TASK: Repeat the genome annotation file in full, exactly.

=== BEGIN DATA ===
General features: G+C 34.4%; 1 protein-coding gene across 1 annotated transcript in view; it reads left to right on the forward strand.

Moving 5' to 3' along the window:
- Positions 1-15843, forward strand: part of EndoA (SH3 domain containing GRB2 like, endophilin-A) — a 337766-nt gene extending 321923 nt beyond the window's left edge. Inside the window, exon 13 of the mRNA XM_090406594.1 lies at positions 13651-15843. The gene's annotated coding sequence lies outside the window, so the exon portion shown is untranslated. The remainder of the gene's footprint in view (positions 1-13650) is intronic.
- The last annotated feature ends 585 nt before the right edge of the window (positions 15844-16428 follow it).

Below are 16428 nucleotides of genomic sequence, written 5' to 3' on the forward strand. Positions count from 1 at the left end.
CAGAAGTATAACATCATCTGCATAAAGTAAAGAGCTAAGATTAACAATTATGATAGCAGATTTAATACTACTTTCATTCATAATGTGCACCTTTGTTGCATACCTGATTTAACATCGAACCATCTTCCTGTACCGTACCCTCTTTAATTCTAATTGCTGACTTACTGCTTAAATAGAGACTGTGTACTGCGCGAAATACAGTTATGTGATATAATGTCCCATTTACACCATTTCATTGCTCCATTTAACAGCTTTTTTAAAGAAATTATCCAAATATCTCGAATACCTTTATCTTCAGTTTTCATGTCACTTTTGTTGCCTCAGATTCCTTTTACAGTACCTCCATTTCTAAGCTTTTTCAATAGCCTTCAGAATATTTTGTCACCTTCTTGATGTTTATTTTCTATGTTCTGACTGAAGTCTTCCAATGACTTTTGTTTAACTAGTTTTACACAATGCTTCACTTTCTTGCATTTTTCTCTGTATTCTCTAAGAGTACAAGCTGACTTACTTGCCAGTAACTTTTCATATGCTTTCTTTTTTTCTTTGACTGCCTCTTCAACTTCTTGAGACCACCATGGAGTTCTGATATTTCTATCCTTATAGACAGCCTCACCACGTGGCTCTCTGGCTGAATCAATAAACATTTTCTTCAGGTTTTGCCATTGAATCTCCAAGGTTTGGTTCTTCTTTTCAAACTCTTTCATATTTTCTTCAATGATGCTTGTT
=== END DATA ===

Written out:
General features: G+C 34.4%; 1 protein-coding gene across 1 annotated transcript in view; it reads left to right on the forward strand.

Moving 5' to 3' along the window:
- Positions 1-15843, forward strand: part of EndoA (SH3 domain containing GRB2 like, endophilin-A) — a 337766-nt gene extending 321923 nt beyond the window's left edge. Inside the window, exon 13 of the mRNA XM_090406594.1 lies at positions 13651-15843. The gene's annotated coding sequence lies outside the window, so the exon portion shown is untranslated. The remainder of the gene's footprint in view (positions 1-13650) is intronic.
- The last annotated feature ends 585 nt before the right edge of the window (positions 15844-16428 follow it).

Below are 16428 nucleotides of genomic sequence, written 5' to 3' on the forward strand. Positions count from 1 at the left end.
CAGAAGTATAACATCATCTGCATAAAGTAAAGAGCTAAGATTAACAATTATGATAGCAGATTTAATACTACTTTCATTCATAATGTGCACCTTTGTTGCATACCTGATTTAACATCGAACCATCTTCCTGTACCGTACCCTCTTTAATTCTAATTGCTGACTTACTGCTTAAATAGAGACTGTGTACTGCGCGAAATACAGTTATGTGATATAATGTCCCATTTACACCATTTCATTGCTCCATTTAACAGCTTTTTTAAAGAAATTATCCAAATATCTCGAATACCTTTATCTTCAGTTTTCATGTCACTTTTGTTGCCTCAGATTCCTTTTACAGTACCTCCATTTCTAAGCTTTTTCAATAGCCTTCAGAATATTTTGTCACCTTCTTGATGTTTATTTTCTATGTTCTGACTGAAGTCTTCCAATGACTTTTGTTTAACTAGTTTTACACAATGCTTCACTTTCTTGCATTTTTCTCTGTATTCTCTAAGAGTACAAGCTGACTTACTTGCCAGTAACTTTTCATATGCTTTCTTTTTTTCTTTGACTGCCTCTTCAACTTCTTGAGACCACCATGGAGTTCTGATATTTCTATCCTTATAGACAGCCTCACCACGTGGCTCTCTGGCTGAATCAATAAACATTTTCTTCAGGTTTTGCCATTGAATCTCCAAGGTTTGGTTCTTCTTTTCAAACTCTTTCATATTTTCTTCAATGATGCTTGTT